Saying goodbye to 2013

Bob DeChiara-USA TODAY Sports

A fond farewell to one of the best years of Red Sox baseball in living memory.

2013 was a triumph. In retrospect, 2004 is bright and shiny for its historical implications, but I cannot remember a year in Red Sox history quite so filled with joy as 2013 was.

Looking back to 2004 before it was the year, there was still the pall of the World Series drought hanging over this city. Every single game was, to some extent, played with an asterisk. *This contest contributing to another Red Sox tragedy. Going down 3-0 to the Yankees in the ALCS was hardly unexpected. It was just the terrible disaster some part of every one of us had predicted before the season even began. The next eight games were incredible, granted, but hindsight only goes so far. It changes the memory, but not the tone of the season as it was played.

2013 was something different. Context is once again the culprit here. There was no World Series drought to weigh us down, of course. First 2004, and then 2007 had seen to that. But even beyond that there was a new sort of freedom in 2013. The Red Sox of 2011 had been all-in. When they failed in such spectacular fashion, it came with the understanding that there was no easy fix. The contracts had been signed--there was simply nowhere to go from there. Not until the Dodgers showed up, at least.

2013, however, was almost a freeroll. We entered with hopes but not expectations. If they went 75-87, well, the farm system was still ready to produce big names in short time. If they made the playoffs, it was just so much upside. In a way, Opening Day was the first game in a very long time that had been simply enjoyable, uncomplicated by the latent desperation of years past.

Of course, it didn't hurt that they won. 8-2 against the Yankees. That's one of those scores you don't have to look up. I expect it will stay that way for years to come. And it just got better. The 5-2 Red Sox. 18-8 after the first month. Yeah, there was a scare in May when things didn't go so well, but even then the stakes were low. The most we could lose was the unexpected gift of a year that 2013 was becoming. And when they finished June a full 16 games above .500 with a 2.5 game lead in the East, it seemed clear that not even 2013 was going to be snatched from us.

At some point along the way, expectations changed. For all that this year didn't inspire desperation for success, missing out on the playoffs after entering the All-Star Break in such a strong position would have been hugely disappointing. Then on September 19th, with a full eight games remaining in the season, they clinched a postseason spot. The very next day the East was theirs.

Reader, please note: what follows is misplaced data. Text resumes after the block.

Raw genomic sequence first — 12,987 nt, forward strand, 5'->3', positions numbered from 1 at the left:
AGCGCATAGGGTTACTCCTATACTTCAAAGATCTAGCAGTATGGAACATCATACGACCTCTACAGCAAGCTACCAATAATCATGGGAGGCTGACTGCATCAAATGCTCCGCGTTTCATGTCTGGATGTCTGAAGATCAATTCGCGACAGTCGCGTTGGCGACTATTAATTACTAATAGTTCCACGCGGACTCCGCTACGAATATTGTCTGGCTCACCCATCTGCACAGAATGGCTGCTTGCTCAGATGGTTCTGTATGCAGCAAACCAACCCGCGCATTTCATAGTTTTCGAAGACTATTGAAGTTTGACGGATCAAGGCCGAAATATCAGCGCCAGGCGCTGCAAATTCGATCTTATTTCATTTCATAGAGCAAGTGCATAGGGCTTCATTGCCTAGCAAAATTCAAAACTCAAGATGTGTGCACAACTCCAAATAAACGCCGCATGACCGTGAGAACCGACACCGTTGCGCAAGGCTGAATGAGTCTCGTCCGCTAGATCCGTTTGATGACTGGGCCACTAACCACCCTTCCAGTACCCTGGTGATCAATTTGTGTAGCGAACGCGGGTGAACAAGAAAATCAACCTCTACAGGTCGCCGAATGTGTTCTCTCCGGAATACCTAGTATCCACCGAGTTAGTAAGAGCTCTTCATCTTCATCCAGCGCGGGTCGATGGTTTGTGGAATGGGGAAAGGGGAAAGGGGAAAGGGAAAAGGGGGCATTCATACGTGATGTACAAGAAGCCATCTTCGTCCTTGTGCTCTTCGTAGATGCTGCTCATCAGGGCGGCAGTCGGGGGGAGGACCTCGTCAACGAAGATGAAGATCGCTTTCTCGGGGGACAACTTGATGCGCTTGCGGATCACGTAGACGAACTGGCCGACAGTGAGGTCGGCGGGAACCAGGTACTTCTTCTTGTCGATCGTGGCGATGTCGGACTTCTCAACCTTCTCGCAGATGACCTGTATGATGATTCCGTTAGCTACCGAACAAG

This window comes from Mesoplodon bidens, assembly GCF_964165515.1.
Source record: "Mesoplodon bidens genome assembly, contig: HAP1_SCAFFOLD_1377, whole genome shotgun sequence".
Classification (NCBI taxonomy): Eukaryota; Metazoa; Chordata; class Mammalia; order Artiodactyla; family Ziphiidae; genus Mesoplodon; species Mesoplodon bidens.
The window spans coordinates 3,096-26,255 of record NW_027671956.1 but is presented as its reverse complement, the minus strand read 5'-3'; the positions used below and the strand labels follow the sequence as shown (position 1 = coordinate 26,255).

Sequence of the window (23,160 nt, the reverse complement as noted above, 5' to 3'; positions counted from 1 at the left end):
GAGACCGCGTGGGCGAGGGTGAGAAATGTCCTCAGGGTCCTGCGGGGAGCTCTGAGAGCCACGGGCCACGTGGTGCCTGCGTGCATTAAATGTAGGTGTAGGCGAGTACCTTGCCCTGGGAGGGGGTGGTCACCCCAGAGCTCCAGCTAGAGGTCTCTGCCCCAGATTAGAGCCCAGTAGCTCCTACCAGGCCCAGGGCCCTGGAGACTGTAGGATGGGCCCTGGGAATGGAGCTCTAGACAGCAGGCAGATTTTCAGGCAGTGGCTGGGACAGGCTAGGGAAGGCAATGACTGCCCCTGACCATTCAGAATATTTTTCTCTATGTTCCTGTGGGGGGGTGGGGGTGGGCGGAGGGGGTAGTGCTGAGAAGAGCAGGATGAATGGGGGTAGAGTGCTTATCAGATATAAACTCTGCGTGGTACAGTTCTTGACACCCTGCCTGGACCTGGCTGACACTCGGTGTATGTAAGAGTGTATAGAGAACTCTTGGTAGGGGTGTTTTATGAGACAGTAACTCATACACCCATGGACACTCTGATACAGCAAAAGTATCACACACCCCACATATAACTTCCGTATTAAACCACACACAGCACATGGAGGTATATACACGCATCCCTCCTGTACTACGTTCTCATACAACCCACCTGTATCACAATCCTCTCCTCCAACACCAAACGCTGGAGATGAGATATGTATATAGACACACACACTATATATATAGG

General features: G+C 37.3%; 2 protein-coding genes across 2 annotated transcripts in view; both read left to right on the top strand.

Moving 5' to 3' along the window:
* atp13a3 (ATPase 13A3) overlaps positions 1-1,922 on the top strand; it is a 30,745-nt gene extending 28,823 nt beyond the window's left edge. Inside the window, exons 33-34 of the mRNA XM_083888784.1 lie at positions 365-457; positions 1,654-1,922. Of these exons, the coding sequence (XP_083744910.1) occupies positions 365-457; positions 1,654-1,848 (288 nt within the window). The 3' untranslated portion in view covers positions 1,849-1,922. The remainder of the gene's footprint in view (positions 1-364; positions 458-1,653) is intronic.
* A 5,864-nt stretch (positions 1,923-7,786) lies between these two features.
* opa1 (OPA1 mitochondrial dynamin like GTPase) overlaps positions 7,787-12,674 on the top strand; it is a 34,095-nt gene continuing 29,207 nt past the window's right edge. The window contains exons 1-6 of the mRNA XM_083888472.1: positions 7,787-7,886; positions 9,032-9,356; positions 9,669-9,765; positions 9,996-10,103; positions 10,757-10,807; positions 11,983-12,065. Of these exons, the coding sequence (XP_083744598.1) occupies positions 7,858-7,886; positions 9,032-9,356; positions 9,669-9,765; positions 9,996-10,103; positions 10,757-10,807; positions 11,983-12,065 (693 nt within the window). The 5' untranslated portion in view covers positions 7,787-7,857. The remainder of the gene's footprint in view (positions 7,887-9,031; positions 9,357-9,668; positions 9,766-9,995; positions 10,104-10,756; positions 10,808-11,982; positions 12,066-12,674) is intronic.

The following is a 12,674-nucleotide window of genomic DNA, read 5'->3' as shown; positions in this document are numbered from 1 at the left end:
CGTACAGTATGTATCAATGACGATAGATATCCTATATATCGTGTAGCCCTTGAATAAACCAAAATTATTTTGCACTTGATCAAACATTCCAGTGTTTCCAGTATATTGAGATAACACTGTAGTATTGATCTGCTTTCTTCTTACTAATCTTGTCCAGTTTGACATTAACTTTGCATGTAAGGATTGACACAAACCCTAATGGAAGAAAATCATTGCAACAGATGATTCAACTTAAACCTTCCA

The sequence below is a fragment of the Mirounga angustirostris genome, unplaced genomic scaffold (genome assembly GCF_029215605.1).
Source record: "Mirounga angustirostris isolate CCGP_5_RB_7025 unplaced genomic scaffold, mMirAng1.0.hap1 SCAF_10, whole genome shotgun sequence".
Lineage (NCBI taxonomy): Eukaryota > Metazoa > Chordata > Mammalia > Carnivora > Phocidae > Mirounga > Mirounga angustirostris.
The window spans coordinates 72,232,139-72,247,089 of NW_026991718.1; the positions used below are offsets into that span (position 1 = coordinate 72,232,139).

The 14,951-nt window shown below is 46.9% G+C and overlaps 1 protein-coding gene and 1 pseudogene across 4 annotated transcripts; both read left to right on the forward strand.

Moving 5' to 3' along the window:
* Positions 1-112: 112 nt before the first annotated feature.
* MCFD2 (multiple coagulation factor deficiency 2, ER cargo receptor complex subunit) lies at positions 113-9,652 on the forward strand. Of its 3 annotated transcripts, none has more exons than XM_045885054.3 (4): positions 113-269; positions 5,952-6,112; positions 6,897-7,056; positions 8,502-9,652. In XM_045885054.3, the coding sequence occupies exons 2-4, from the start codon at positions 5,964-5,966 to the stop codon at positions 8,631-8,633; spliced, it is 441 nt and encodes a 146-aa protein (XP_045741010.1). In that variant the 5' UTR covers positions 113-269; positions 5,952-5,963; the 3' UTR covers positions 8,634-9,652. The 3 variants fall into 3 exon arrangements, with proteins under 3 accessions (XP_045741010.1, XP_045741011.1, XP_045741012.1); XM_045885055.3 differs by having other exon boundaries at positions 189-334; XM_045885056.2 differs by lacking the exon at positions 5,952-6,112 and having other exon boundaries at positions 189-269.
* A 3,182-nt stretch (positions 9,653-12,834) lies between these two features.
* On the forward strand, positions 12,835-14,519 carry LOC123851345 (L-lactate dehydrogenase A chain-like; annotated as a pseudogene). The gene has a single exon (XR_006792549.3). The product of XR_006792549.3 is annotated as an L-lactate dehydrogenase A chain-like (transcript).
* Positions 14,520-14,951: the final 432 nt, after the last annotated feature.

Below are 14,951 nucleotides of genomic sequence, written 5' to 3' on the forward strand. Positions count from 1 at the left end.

For once, though, that didn't move the goalposts. At the beginning of the season, clinching the East so early--clinching the East at all!--would have seemed like some kind of miracle. The Red Sox have long had to deal with one of the most demanding fanbases and vicious media environments in sports, but the message in the days leading up to October...It was stunning. There was little in the way of "have to win" or "expected to win" comments. There was relatively little dread of upcoming disaster, just appreciation of what we'd been able to enjoy during the regular season. If the Red Sox didn't win--if they came up short of even seeing the World Series--that was alright. Perhaps it was the shock of 2012, but somewhere along the line the "championship or bust" mentality had been wiped away.

Were the playoffs tense? Absolutely. They always will be. But not in quite the same soul-crushing way as in so many other years. When Shane Victorino stepped to the plate, and Fenway joined in the chorus of "Three Little Birds," we honestly meant it.

Still, none of that is to diminish the impact of winning it all. It's a rare baseball team that comes without either a World Series title or an expiration date. The World Series changes the 2013 Red Sox from a fun team to part of history. Every small quirk and detail about this team from Koji Uehara's dominance to Shane Victorino's ball-magnet nature to Mike Carp and Daniel Nava bouncing around like kids is here to stay. Lester vs. Scherzer in the regular season, the huge comeback against the Mariners, the revival of John Lackey, and a thousand other things big and small are now permanently stamped on Red Sox history.

In four days, 2013 will come to an end. And, sadly, the 2013 team is never going to play baseball again, even if most of them are back for 2014. At the moment, though, 2013 looks like the year that's set to keep on giving. Even forgetting the state of Boston's farm system and how much promise it provides for the future, 2013 has brought joy back to baseball in Fenway Park. Hell, on some level it's actually introduced it in a way that this town hasn't seen in living memory.

It won't last forever. Every team has bad years. And those that go without for a long time get so wrapped up in expectations that it can be hard to simply enjoy a season for what it is. But hopefully 2013 can be the start of something. Not necessarily a Red Sox dynasty. Just a period of calm for us fans to really get back to enjoying baseball without all the baggage attached.

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